Saturday mid-afternoon and I heard the car door slam. I went out to help my wife Sandy with the shopping.
“Sophia has just rung. The wedding is on! Adrian is not expected to live much past tomorrow. I have to go now!”
My wife Sandy is Deacon at Pilgrim Church in the City. She had been meeting with Sophia and Adrian as they planned their wedding. Adrian has a brain tumour. But despite this, they were determined to marry. They were soul-mates. Adrian had been in remission until now. The wedding was to have been Sunday, but it had to be now!
“I will come with you,” I said.
We dropped into Sandy’s office to pick up the Wedding Register and her stole and drove to the hospital. The family were gathering. Flowers were arriving. Sophia was in track pants and soccer top, busy organising us all.
We made our way to Adrian’s room in the Intensive Care Unit. Family and friends were gathering, many in tears. Adrian was propped up in bed connected to machines and drips, looking like an astronaut with his full-face oxygen mask.
Someone arrived with a box of champagne and plastic champagne flutes which were put on a little trolley provided by a male nurse, bemused at the proceedings. The nurse at her observation post looking into the room from the corridor was getting fidgety. Would I mind moving aside? – the corridor needed to be kept clear. I had decided to stand outside at the door opening, looking after the Marriage Register until it was needed.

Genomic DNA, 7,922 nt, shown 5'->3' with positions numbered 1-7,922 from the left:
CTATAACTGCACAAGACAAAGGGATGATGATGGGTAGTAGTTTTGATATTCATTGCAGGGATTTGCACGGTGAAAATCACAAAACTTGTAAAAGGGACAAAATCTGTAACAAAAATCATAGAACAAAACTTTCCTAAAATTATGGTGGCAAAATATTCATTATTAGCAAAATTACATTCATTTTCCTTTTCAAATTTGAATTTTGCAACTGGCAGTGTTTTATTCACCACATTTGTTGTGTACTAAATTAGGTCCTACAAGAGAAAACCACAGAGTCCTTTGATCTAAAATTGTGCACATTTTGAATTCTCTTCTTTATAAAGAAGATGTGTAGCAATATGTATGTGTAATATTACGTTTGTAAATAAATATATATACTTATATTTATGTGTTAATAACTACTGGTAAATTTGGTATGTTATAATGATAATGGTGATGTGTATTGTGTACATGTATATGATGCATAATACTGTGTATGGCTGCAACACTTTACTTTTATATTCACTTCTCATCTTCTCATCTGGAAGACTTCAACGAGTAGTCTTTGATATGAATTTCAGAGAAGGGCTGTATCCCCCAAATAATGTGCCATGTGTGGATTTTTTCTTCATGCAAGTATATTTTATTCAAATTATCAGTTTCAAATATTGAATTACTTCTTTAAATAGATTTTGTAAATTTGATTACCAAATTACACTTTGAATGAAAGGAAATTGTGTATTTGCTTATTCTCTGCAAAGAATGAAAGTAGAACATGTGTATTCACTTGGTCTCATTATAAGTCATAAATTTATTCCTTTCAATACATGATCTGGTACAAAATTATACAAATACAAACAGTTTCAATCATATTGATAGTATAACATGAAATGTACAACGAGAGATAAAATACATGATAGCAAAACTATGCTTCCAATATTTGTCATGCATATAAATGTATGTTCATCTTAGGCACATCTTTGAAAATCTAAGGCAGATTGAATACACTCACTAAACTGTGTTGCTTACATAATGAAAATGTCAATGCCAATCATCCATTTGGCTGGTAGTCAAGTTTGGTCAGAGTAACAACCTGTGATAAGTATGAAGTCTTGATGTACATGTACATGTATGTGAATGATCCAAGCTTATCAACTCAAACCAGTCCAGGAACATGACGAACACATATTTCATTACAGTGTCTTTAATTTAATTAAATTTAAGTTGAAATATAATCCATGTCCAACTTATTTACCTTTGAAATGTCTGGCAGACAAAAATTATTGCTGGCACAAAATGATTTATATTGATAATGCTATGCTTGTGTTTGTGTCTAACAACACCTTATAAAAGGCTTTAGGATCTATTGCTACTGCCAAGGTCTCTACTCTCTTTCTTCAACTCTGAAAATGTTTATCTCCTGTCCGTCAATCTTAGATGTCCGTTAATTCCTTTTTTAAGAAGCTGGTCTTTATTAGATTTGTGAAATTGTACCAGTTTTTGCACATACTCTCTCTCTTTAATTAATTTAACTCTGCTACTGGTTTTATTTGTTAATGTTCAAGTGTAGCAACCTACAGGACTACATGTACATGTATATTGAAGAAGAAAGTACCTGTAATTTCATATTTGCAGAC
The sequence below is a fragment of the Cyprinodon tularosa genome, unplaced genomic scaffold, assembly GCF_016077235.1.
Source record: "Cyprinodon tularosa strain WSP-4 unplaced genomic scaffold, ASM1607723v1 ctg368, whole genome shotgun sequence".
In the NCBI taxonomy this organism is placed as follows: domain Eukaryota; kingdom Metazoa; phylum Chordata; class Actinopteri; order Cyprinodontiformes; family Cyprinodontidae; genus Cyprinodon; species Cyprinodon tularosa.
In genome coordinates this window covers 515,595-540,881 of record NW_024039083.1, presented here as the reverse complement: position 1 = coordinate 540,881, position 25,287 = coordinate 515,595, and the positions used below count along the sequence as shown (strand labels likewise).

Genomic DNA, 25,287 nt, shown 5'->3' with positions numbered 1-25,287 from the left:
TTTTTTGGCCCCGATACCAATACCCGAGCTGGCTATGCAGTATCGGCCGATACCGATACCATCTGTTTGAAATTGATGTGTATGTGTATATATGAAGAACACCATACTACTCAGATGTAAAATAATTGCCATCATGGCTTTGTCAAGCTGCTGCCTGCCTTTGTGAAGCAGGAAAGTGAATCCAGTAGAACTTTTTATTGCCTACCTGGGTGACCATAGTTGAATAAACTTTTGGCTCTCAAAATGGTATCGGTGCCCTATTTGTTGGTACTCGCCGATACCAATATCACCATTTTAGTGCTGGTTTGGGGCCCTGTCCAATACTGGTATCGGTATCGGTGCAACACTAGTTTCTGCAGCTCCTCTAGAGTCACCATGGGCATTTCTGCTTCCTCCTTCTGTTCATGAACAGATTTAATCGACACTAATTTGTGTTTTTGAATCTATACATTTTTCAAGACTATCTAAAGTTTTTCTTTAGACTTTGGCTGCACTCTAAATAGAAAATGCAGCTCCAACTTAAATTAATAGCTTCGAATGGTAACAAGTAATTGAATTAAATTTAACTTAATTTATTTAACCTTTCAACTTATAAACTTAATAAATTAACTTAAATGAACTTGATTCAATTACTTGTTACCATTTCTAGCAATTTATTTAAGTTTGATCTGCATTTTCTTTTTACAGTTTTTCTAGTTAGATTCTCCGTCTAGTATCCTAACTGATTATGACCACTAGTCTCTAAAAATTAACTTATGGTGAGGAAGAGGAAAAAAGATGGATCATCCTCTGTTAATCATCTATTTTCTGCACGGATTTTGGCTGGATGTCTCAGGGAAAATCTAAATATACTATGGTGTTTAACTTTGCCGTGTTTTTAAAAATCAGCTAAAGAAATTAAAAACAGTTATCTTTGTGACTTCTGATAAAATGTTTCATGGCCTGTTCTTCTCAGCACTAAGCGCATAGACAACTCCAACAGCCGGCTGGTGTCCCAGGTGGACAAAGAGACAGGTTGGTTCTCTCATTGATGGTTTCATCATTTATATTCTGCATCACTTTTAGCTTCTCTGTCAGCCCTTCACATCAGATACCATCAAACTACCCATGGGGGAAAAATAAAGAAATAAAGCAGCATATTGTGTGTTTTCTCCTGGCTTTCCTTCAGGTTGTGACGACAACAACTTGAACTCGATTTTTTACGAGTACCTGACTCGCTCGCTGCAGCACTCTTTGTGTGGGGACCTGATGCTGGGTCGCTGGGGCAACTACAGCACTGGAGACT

Now about thirty people were in the room with Adrian. The nurse would just have to accept a little chaos for a while. Sandy was at Adrian’s side. I felt so proud of her and a church that allows her to place the well being of people before ceremony. The situation demanded she drop much of what they had so carefully planned. Much would need to be impromptu.
“She’s coming!” someone said from the far end of the corridor, then hurried down to find a vantage point. How could Sophia have had time to change into her wedding gown? Someone started “La la lala…” and instantly everyone was la-la-ing “Here Comes the Bride”!
She was a bit late of course! But as the lala’s began to wane I saw her appear at the end of the corridor and, taking on the role of conductor in the doorway, I wound them up again. The bridesmaids came first in plain clothes, carrying beautiful posies, then Sophia in her trackydacks and a posie of white roses!
Sandy kept the ceremony heartfelt and simple . They made their vows, signed the documents and friends took photos of the happy couple as we all saluted them with champagne. There were lots of hugs and tears. We all joked that Adrian had to be the only guy ever to be married with no clothes on!
Postscript. By Monday, to his doctors’ amazement, Adrian’s situation had improved enough for him to be transferred to a general ward, without need of oxygen. Meanwhile the wedding party had had photos taken of themselves, all dressed up in their wedding gear, transferred to a digital photo-frame, and placed at his bedside – with the promise that, when he was well enough, he could be added to the photos!
This would have to be one of the most beautiful weddings I’ve ever attended.